Another powerful pattern matching feature is matching patterns in lists.  You can perform different actions on a list, based on what particular pattern you are looking for in the list.  FSharp has it's own list collections, and our example in listing 19 shows how to match against the List collection.  In the code, we created a simple list that has the numbers 1,2,3,4,5 and we are looking to see if the list starts with 1.  If it matches the pattern 1::_, then it starts with 1.  The :: operator is called the Cons operator which I think this is short for consecutive, but I'm not sure. (At least I'm sure it's not short for Constant). This operator is used to match the pattern of items adjacent to each other in the list.

Listing 19 - Matching the first number in a list to 1

open Microsoft.FSharp.Collections;
let
aList = [1;2;3;4;5];;

let
ListStartsWithOne(myList) = match(myList) with
| 1::_
-> printf "starts with 1\n"
| []
-> printf "empty\n"
| _ ::_
-> printf "doesn't start with 1\n";;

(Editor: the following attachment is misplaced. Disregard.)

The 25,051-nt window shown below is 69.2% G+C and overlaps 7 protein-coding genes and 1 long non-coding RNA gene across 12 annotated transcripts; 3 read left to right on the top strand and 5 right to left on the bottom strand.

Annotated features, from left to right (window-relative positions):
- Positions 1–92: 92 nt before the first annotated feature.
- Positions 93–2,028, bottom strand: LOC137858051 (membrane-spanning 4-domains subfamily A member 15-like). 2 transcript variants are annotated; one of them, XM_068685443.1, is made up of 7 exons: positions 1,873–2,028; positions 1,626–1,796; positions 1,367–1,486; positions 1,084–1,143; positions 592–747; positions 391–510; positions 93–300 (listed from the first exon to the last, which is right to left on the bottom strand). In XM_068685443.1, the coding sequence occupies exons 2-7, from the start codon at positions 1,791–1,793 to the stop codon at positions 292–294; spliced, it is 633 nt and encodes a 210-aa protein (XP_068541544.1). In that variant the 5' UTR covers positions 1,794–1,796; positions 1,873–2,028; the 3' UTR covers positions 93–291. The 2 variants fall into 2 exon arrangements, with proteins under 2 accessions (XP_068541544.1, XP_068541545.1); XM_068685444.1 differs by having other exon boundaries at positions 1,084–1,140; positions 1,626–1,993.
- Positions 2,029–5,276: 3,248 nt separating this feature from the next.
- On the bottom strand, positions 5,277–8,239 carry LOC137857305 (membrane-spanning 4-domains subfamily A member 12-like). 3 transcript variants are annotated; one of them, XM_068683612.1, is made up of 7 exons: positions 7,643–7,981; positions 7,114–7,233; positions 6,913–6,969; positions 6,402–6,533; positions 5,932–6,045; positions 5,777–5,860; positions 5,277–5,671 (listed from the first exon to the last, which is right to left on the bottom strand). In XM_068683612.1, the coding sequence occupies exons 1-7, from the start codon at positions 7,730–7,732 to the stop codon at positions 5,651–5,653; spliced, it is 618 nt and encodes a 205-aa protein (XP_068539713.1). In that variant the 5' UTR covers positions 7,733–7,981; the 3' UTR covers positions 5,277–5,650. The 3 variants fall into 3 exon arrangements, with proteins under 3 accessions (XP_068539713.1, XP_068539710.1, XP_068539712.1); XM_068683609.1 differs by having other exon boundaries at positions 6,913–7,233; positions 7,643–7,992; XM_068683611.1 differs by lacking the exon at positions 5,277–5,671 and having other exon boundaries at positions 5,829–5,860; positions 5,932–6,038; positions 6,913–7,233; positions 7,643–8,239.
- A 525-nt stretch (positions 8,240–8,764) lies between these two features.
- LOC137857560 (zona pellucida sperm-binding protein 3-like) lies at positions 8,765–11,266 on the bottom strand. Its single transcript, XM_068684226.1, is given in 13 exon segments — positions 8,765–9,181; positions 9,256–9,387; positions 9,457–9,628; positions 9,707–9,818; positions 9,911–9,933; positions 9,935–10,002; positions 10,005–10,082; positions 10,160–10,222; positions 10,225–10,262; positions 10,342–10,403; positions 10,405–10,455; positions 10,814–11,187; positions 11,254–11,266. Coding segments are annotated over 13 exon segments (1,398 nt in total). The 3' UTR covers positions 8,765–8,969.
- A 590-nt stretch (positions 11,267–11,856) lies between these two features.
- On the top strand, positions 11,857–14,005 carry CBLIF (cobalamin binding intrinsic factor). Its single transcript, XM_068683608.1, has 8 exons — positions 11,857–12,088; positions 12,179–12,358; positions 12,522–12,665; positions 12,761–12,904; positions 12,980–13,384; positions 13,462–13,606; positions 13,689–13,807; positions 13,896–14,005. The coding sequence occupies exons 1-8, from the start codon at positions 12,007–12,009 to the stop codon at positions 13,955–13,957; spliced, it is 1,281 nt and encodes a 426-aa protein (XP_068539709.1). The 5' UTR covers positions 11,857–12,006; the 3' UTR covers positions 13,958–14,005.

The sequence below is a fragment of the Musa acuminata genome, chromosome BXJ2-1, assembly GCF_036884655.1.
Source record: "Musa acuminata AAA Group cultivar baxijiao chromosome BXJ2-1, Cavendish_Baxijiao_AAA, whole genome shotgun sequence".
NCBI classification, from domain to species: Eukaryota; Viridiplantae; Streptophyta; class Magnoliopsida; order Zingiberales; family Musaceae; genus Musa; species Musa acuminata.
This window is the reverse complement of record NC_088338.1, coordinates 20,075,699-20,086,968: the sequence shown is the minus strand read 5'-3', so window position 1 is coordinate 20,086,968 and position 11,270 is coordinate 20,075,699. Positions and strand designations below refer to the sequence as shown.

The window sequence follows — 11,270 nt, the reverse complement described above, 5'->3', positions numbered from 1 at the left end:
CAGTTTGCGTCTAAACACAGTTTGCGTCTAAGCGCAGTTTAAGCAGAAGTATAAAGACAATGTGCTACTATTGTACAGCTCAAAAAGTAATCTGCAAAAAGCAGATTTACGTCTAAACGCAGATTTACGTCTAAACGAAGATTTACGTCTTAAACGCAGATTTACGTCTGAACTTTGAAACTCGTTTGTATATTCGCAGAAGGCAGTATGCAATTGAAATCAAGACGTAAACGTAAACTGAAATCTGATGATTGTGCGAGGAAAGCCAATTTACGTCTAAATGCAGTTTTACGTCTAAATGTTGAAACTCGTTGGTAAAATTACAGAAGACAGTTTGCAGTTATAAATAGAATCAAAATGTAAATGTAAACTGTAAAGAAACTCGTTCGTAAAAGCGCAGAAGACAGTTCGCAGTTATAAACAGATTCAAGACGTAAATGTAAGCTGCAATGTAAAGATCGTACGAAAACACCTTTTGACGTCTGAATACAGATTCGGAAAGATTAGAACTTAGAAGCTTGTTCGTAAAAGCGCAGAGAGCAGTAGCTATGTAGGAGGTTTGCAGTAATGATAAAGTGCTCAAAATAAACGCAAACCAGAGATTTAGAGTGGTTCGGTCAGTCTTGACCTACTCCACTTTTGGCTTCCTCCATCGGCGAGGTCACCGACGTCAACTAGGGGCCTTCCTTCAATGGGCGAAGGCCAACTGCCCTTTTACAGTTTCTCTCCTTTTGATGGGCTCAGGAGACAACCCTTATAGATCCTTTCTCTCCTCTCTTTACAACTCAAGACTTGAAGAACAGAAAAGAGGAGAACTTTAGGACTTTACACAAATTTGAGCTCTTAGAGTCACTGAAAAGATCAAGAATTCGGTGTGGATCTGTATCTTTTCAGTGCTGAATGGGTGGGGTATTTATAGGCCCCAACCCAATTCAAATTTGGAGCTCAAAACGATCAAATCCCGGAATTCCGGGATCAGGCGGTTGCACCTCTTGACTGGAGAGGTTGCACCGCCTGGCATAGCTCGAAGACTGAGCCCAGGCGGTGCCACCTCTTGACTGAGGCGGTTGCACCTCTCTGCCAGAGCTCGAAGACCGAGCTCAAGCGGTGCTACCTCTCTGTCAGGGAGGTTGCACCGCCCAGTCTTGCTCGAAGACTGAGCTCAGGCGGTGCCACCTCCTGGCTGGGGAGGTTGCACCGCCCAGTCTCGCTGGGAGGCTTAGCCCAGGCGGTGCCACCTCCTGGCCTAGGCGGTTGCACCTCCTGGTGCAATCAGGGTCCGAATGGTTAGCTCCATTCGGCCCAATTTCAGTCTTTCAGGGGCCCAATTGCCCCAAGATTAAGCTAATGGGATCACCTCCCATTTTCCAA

You can also manipulate lists, by replacing the underscore (_) with a variable.  For example if we wanted to print out all the numbers in the list after 1, we could provide the following pattern matching statements shown in listing 20:

Listing 20 - Retrieving parts of a pattern in a List

let printOtherValuesAfterOne(myList) = match(myList) with
| 1::x
-> print_any (x)
| []
-> printf "\nempty\n"
| _::_
-> printf "\ndoesn't start with 1\n";;

printOtherValuesAfterOne (aList);;

Listing 20 produces the result [2; 3; 4; 5] for the variable x for the parent list [1;2;3;4;5].    [1;2;3;4;5] matches the pattern 1:x, and x = [2;3;4;5] in this case.  A pattern matching statement returns a copy of the list it is operating on.  As a result, you can do some pretty funky things with pattern matching, recursion and lists.  Say we have a list of floats  [1.0; 2.0; 3.0; 4.0; 5.0]  and we want to produce a list that is exactly half of every number in the list.  We can write a pattern matching statement like the one in listing 21.  This recursive function HalveList goes through each head element and divides it by two.  It then calls HalveList on the remaining tail elements.  It will continue to do the recursive call until the tail list is empty, matching the pattern [].  The resulting output to the console is  [0.5; 1.0; 1.5; 2.0; 2.5].

Listing 21 - Halving all the Elements in a List

let myList = [1.0;2.0;3.0;4.0;5.0];;

let rec HalveList aList =
match